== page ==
Our interview with The Bloody Beetroots

Our interview with The Bloody Beetroots

Giulia Guido · 2 months ago · Music

In the middle of the tour, which will see him on January 31st at Magazzini Generali in Milan and on February 1st at the Locomotiv Club in Bologna, we had the chance to have a chat with The Bloody Beetroots, also known as Sir Bob Cornelius Rifo, or simply Bob. Since 2006, Bob has revolutionized an entire music scene thanks to his style that perfectly blends punk and electronic, hip hop and classical, hard rock and new wave music. 

With our chat, we tried to understand who is behind the famous mask, but we also talked about music, the current Italian scene, and future projects.  

This is the first time we’ve talked about you on Collater.al. Tell us who is The Bloody Beetroots.

I’m Bob, Bob from The Bloody Beetroots, and I’ve been doing electronic music since the end of 2006, I’ve released three albums, a lot of EP, I’m still releasing stuff and I’ve played at all the festivals in the world: I’ve been at Coachella twice, Lulapaloosa I can’t even remember how many times, Primavera Sound, Sziget, Mad Cool, Fuji Rocks. I mean, I think I did everything I could do. That’s kind of the gist of it. 

Tell us where the idea of performing with a mask comes from and what it’s inspired by.

PH Godly Sinner

Basically, being popular or famous with my face has never interested me and still doesn’t interest me, so I used the mask as a catalyst to attract attention, and it works, and then to protect my privacy. I take off the mask and live a very normal life and that’s what I love because I have this theory: fame produces alienation and when you’re alienated and you can’t live the social you can’t write songs anymore. If I am self-alienized I have finished working, I no longer have a language and my language belongs to the fibulae. I think this is the key that has led The Bloody Beetroots to be in the music business for 15 years. 

The choice of covering the face seems to be more and more common, I remember among the many Myss Keta or even Liberato. How do you explain this phenomenon and in your opinion it is becoming a purely aesthetic choice? 

I don’t know, in any case, by now, the mask is cleared through customs, it doesn’t make such a fuss anymore to wear the mask or hide. It’s an artistic choice, I think. Everyone has their own way of identifying with the mask. 

It’s been 10 years since Warp. Has anything changed in the way you make music and your style since then? And, at the same time, are there aspects that have remained unchanged?

I think the lowest common denominator of The Bloody Beetroots is the punk soul, that’s what always remains is whether we do techno, house, or other things what you will always find is a very strong presence of punk in everything we do because it’s our attitude.

What has never changed is this attitude of writing, not having barriers in writing music, so The Bloody Beetroots belongs to all genres and nobody. If we take my last three years we compare them, nothing sounds the same as nothing but you find something that resembles but without understanding what it is and that is exactly the punk soul I was talking about before.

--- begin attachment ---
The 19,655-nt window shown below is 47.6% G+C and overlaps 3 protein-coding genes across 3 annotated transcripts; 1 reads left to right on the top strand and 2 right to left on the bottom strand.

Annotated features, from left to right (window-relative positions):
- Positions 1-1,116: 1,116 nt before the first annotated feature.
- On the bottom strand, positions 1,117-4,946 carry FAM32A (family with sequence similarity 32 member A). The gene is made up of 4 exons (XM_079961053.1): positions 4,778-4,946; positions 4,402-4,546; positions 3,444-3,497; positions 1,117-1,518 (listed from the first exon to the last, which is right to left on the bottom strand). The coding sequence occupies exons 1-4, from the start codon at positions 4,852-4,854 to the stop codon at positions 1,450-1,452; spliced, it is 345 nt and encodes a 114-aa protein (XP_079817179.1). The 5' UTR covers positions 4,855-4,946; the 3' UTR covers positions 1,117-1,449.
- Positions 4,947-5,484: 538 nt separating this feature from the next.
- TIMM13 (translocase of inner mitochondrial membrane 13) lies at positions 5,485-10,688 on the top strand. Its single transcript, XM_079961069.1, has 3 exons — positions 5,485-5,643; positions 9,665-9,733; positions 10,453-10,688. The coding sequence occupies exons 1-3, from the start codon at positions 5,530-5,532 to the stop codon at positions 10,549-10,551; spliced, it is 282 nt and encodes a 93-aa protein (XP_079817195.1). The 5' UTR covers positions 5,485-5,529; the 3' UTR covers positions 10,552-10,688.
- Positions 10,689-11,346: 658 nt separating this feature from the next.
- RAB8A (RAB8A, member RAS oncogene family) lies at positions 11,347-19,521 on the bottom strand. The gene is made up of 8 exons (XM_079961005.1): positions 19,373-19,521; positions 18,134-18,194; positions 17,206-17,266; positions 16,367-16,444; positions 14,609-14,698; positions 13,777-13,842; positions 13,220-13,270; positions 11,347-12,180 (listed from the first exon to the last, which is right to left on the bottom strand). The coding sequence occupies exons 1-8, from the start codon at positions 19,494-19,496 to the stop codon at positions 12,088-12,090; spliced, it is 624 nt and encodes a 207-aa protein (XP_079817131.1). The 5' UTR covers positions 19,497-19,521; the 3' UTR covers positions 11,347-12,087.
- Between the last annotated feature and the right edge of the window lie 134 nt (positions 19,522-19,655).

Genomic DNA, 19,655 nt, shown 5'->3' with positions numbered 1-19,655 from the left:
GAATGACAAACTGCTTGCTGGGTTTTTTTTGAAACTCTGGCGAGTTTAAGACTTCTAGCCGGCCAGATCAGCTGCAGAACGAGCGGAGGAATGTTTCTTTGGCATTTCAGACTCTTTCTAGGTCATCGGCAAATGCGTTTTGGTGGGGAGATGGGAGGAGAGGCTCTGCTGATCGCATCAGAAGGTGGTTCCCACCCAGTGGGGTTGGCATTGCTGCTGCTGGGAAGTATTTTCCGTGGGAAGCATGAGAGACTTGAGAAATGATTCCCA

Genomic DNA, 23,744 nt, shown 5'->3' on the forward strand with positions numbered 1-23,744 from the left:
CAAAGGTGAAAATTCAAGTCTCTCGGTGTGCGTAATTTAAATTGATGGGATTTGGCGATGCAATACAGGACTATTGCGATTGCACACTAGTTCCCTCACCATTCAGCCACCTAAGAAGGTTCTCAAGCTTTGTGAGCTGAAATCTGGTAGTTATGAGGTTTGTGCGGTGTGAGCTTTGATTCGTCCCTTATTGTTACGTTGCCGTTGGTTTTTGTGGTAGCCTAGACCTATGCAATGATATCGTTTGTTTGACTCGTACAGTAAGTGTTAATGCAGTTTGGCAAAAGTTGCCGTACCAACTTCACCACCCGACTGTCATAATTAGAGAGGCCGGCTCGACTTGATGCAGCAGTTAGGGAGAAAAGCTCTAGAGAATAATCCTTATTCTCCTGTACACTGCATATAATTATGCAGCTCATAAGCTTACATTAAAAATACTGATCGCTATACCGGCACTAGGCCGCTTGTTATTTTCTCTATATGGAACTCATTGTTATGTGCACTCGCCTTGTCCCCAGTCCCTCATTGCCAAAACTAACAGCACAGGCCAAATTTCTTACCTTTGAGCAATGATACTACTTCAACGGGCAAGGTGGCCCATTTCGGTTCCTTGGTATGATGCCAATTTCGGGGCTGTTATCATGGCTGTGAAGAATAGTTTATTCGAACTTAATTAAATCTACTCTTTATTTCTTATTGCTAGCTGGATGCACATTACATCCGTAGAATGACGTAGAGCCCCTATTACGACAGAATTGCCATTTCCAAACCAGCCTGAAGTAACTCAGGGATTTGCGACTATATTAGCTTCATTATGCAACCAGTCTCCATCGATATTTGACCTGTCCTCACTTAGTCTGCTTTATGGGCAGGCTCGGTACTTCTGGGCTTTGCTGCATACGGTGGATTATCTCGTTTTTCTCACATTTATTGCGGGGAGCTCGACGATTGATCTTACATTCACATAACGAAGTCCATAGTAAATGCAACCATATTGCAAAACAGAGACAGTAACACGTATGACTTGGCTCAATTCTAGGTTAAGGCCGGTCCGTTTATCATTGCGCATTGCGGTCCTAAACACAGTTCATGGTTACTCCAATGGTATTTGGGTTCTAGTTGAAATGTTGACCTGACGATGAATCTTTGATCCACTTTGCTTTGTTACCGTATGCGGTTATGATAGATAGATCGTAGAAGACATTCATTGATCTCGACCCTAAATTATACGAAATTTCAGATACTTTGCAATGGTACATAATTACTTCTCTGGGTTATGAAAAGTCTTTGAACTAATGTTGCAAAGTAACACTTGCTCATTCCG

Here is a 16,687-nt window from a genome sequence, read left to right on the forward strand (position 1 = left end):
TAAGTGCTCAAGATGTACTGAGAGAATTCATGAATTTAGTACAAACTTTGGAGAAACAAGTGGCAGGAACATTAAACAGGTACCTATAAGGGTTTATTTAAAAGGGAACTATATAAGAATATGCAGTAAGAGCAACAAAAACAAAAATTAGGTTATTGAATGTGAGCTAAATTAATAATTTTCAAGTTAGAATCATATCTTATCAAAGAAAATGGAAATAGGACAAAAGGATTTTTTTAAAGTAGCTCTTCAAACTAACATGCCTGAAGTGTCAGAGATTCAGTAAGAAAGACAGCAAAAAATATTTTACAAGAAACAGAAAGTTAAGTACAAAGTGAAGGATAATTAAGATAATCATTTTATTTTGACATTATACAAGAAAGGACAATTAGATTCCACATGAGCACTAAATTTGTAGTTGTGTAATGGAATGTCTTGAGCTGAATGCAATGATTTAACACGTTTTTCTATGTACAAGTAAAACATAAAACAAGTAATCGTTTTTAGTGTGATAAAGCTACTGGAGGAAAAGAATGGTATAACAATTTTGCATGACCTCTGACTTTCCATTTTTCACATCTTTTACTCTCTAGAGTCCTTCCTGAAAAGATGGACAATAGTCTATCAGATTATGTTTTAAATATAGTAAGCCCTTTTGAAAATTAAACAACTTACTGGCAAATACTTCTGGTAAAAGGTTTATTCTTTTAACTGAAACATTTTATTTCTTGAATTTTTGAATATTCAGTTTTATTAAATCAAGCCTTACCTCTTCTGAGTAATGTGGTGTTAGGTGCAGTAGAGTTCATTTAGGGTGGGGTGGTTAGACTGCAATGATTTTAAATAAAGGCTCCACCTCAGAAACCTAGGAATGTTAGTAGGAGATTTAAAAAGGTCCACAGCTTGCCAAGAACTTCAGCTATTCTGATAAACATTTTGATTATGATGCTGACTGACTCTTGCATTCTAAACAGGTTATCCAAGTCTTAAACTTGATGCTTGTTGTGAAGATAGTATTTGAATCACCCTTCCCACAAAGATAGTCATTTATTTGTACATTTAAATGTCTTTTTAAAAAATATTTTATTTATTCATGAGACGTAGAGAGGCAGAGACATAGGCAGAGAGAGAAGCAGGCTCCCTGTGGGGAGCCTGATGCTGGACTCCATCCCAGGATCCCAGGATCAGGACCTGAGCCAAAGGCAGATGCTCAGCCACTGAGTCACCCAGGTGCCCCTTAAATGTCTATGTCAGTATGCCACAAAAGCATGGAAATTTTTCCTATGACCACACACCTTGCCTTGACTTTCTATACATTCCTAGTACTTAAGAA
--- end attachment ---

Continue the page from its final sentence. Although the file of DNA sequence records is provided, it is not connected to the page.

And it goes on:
PH Mark Kola

This hasn’t changed, just like the way The Bloody Beetroots evolves, always changing and being chameleonic, this also means making courageous choices and sometimes starting from scratch. This is something I love to do because I don’t have to prove anything to anyone but myself. For me creating new musical challenges, sound design, figuring out what to belong and how to belong, how to reconfigure myself is something I love to do and every three years or so I do it and this new era of The Bloody Beetroots is proving that. In 2019 we have become independent, we have increased our streaming on Spotify, we have increased our fanbase and with a new Bloody, formed by both old and new fans we have decided to play The Bloody Beetroots again in places where we had never played before and I have to admit that I am very impressed with the result.

How would you describe the current Italian Electro scene and how would you compare it to that of other countries?

I think Italy suffers a lot from fashions and therefore this precludes the creation of an underground base for new talent to grow. It seems that sometimes there are some isolated things, now the trap and techno go and there’s nothing in between. So it’s very difficult to talk to the general public because they don’t know what’s in between, but that’s where The Bloody Beetroots is. So it’s my job to try to educate the listeners of both sides to this medium, to this scene that exists all over the world, but not in Italy, unfortunately. 

Heavy is your last EP. How was it born?

So, in 2019 we started asking ourselves “what are we doing this year?”, we do The Bloody Beetroots DJ set, we said to ourselves. Heavy was born from the need to present music to support the DJ set, it has only and exclusively that purpose there. I tried a little bit to expand the genres I wanted to touch so a little bit of electro, house and a little bit of techno and this Heavy came out.
In addition to that, we did releases with Zhu, this American artist, of techno pieces totally different from what we are used to doing and we also did a mix for Frank Carter & The Rattlesnakes which was another experiment to touch the rock scene and see if there could be a sense. 
So all experiments to fill this DJ set. This year we plan to release at least ten new tracks, so club tracks, we have an official remix of Green Day which is another experiment to see what happens if I turn Green Day. All these experiments represent what you’ll find coming to The Bloody Beetroots DJ set: a multitude of genres related to the punk spirit in a pretty unique way.

Next January 31 you will be in Milan, at Magazzini Generali and then on February 1 at the Locomotiv Club in Bologna. What to expect from these two dates? 

Chaos, so much chaos. High volume, total madness, stage diving, mosh pit, people walking on top of other people. An anarchist playground where you celebrate nothing and make a mess of the madonna. It’s The Bloody Beetroots, you call The Bloody Beetroots to make a shitload of shit. 

WHERE:
MAGAZZINI GENERALI, MILAN
WHEN:
FRI, JAN 31
WHERE:
LOCOMOTIV CLUB, BOLOGNA
WHEN:
SAT, FEB 1
PH Mark Kola

Future projects? 

In addition to The Bloody Beetroots, I’m working on my photography project that will see the light on March 5th in Milan in an exhibition, where you will see the people who are part of The Bloody Beetroots project, the places we visited and the memories I bring. Then there will be my training and CrossFit activities that sometimes also involve my fanbase, then we have some activities in parallel with the motor world. Last year we did the Gymkhana GRiD with the guys from Hyperdrive who have a show on Netflix and we also released a bike last year so we’re going to ride in the Dolomites and Los Angeles. So a lot of activities, just like music a lot of chaos.